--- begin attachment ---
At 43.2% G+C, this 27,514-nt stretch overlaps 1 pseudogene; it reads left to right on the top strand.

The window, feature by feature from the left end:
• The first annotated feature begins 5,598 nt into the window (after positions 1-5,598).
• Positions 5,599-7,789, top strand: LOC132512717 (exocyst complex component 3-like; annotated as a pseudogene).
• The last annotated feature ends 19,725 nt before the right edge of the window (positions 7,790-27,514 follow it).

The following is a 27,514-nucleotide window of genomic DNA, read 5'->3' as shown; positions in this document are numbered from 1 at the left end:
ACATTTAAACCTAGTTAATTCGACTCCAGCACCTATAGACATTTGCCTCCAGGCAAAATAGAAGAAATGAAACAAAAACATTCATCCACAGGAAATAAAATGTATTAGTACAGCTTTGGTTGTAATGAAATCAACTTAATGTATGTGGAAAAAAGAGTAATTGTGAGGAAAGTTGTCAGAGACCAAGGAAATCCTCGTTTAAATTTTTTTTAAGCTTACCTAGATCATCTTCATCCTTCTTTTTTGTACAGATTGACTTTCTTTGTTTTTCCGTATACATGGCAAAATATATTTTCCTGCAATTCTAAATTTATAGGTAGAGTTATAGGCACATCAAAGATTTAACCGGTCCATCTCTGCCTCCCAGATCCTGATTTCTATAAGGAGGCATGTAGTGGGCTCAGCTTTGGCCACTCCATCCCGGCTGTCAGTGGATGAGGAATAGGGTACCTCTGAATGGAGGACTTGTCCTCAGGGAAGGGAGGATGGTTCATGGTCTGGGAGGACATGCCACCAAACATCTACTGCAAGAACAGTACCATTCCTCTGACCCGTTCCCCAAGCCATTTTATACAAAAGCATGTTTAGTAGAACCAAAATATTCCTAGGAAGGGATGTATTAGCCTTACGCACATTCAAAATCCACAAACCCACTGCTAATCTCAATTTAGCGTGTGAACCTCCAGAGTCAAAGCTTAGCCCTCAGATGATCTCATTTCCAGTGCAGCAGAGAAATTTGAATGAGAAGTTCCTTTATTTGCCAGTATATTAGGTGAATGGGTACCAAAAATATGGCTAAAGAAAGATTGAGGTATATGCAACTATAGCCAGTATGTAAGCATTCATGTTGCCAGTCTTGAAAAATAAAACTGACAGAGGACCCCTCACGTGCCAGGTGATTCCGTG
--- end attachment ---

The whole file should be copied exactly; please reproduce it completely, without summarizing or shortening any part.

At 43.2% G+C, this 27,514-nt stretch overlaps 1 pseudogene; it reads left to right on the top strand.

The window, feature by feature from the left end:
• The first annotated feature begins 5,598 nt into the window (after positions 1-5,598).
• Positions 5,599-7,789, top strand: LOC132512717 (exocyst complex component 3-like; annotated as a pseudogene).
• The last annotated feature ends 19,725 nt before the right edge of the window (positions 7,790-27,514 follow it).

The following is a 27,514-nucleotide window of genomic DNA, read 5'->3' as shown; positions in this document are numbered from 1 at the left end:
ACATTTAAACCTAGTTAATTCGACTCCAGCACCTATAGACATTTGCCTCCAGGCAAAATAGAAGAAATGAAACAAAAACATTCATCCACAGGAAATAAAATGTATTAGTACAGCTTTGGTTGTAATGAAATCAACTTAATGTATGTGGAAAAAAGAGTAATTGTGAGGAAAGTTGTCAGAGACCAAGGAAATCCTCGTTTAAATTTTTTTTAAGCTTACCTAGATCATCTTCATCCTTCTTTTTTGTACAGATTGACTTTCTTTGTTTTTCCGTATACATGGCAAAATATATTTTCCTGCAATTCTAAATTTATAGGTAGAGTTATAGGCACATCAAAGATTTAACCGGTCCATCTCTGCCTCCCAGATCCTGATTTCTATAAGGAGGCATGTAGTGGGCTCAGCTTTGGCCACTCCATCCCGGCTGTCAGTGGATGAGGAATAGGGTACCTCTGAATGGAGGACTTGTCCTCAGGGAAGGGAGGATGGTTCATGGTCTGGGAGGACATGCCACCAAACATCTACTGCAAGAACAGTACCATTCCTCTGACCCGTTCCCCAAGCCATTTTATACAAAAGCATGTTTAGTAGAACCAAAATATTCCTAGGAAGGGATGTATTAGCCTTACGCACATTCAAAATCCACAAACCCACTGCTAATCTCAATTTAGCGTGTGAACCTCCAGAGTCAAAGCTTAGCCCTCAGATGATCTCATTTCCAGTGCAGCAGAGAAATTTGAATGAGAAGTTCCTTTATTTGCCAGTATATTAGGTGAATGGGTACCAAAAATATGGCTAAAGAAAGATTGAGGTATATGCAACTATAGCCAGTATGTAAGCATTCATGTTGCCAGTCTTGAAAAATAAAACTGACAGAGGACCCCTCACGTGCCAGGTGATTCCGTG